Katanga is sentenced, but does the ICC offer sufficient deterrence for war crimes and crimes against humanity?

By Joseph Kaifala

Published on May 29, 2014

On May 23, 2014, the Trial Chamber II of the International Criminal Court (ICC) sentenced Germain Katanga, former commander of the Patriotic Resistance Force of Ituri (FRPI), to 12 years imprisonment. Katanga was found guilty as an accessory in March 2014 of four counts of war crimes (murder, attacking a civilian population, destruction of property and pillaging) and one count of crimes against humanity under article 25(3)(d) of the Rome Statute. His conviction was mostly based on crimes committed by the Ngiti militia on February 24, 2003 in the town of Bogoro in the Ituri district of the Democratic Republic of Congo (DRC) in which more than 200 people were killed. Katanga was however acquitted on charges of Rape and Sexual Slavery and the use of child soldiers.

Justice was served for the people of Bogoro when Katanga was convicted; however, it is important to ask whether the sentence imposed is commensurate with the level of crimes committed and whether the punishment will achieve the sort of deterrence intended by the Rome Statute. The prosecutor asked the chamber for a jail term between 22-25 years, but having considered a few mitigating factors, the court settled for a joint sentence of 12 years within the provision of article 78(3) of the statute minus time already spent in detention with an order of the ICC between September 18, 2007 and the sentencing date of May 23, 2014 in accordance with article 78 (2). This deduction will drastically reduce Katanga’s actual jail time as a convicted accessory to war crimes and crimes against humanity.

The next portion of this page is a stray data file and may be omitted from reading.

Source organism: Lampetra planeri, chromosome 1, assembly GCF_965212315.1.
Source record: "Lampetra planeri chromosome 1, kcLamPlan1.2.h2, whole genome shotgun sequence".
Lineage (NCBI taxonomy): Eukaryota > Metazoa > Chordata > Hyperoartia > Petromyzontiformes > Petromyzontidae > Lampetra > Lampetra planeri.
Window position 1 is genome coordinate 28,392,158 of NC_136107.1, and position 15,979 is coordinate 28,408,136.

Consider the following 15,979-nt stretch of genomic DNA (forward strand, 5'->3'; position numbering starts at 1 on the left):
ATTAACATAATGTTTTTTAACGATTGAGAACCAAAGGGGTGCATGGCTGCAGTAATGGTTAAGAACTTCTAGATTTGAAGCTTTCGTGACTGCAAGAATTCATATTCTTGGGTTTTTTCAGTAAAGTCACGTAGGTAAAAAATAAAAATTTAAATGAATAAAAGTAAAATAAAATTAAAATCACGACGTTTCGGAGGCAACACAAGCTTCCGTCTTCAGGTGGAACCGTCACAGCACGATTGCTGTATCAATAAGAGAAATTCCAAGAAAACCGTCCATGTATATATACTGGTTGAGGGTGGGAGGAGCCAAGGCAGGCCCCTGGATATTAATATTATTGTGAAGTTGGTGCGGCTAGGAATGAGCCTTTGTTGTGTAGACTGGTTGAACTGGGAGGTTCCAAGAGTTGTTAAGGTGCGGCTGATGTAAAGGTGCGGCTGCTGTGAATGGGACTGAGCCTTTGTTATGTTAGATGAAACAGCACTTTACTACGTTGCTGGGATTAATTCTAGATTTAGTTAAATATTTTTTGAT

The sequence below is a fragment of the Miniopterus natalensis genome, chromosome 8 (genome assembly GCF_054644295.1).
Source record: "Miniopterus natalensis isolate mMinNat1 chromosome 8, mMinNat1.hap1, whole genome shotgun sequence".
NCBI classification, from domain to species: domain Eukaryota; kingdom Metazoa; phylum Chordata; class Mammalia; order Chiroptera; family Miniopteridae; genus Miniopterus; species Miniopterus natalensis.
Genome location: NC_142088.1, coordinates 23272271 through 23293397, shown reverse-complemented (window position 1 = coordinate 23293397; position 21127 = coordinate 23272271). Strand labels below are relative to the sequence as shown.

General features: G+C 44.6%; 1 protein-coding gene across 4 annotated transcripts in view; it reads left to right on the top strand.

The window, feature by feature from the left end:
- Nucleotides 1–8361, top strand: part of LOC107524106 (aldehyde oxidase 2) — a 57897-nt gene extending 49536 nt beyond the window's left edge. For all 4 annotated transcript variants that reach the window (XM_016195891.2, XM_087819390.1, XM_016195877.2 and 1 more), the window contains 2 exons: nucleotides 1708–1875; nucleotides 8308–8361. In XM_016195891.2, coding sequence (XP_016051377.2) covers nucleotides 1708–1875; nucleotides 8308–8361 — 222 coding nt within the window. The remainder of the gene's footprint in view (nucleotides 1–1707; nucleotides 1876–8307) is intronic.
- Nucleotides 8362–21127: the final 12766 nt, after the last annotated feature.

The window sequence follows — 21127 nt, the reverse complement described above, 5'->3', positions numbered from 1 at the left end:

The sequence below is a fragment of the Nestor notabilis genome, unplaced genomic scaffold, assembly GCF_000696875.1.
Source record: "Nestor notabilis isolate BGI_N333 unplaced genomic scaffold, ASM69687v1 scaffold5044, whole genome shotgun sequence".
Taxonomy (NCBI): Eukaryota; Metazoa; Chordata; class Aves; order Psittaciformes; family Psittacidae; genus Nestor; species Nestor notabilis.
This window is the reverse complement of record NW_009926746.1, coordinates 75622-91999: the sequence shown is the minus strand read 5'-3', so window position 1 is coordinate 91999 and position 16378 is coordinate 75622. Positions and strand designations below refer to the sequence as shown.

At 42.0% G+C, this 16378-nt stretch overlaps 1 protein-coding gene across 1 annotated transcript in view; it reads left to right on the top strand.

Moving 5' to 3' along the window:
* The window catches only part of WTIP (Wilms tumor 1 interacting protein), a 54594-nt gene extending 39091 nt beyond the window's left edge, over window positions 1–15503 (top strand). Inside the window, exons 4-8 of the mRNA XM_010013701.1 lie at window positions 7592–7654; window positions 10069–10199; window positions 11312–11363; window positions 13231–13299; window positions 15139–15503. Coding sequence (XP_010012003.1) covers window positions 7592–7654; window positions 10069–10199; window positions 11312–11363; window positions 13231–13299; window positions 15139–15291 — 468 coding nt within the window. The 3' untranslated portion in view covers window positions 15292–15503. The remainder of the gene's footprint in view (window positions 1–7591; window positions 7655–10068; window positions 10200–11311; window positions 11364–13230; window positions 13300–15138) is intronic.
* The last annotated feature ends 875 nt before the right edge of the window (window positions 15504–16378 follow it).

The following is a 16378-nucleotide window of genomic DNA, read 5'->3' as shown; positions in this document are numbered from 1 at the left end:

Before imposing its sentence, the Chamber reiterated the gross violations committed in Bogoro for which Katanga was convicted. In addition to the people killed during the attack, the Court recognized through the testimony of the current village chief of Bogoro, the physical disability and psychological trauma inflicted on the people. The Chamber itself emphasized that while Katanga was convicted as an accessory, his participation “must not be underestimated, because the crimes were particularly cruel. In terms of the remorse required for mitigation, the Chamber was of the view that Katanga is having difficulties acknowledging the crimes perpetrated against the people of Bogoro. In this regard, Katanga has shown no genuine remorse for his role in the crimes committed in Bogoro and there was no evidence of measures undertaken by the convicted criminal to reconcile with or compensate his victims.

In imposing its sentence, the Chamber relied on the fundamental principles outlined in the preamble of the Rome Statute affirming that the most serious crimes of concern to the international community as a whole must not go unpunished and the determination of member states to put an end to impunity for the perpetrators of these crimes and thus to contribute to the prevention of such crimes. Therefore, according to the Chamber, its sentence must serve the functions of both punishment and deterrence. Underpinning both functions is the requirement that the punishment must be proportionate to the crimes committed; but it is difficult to determine whether this nexus of proportionality was in fact established by the sentence imposed in the Katanga case.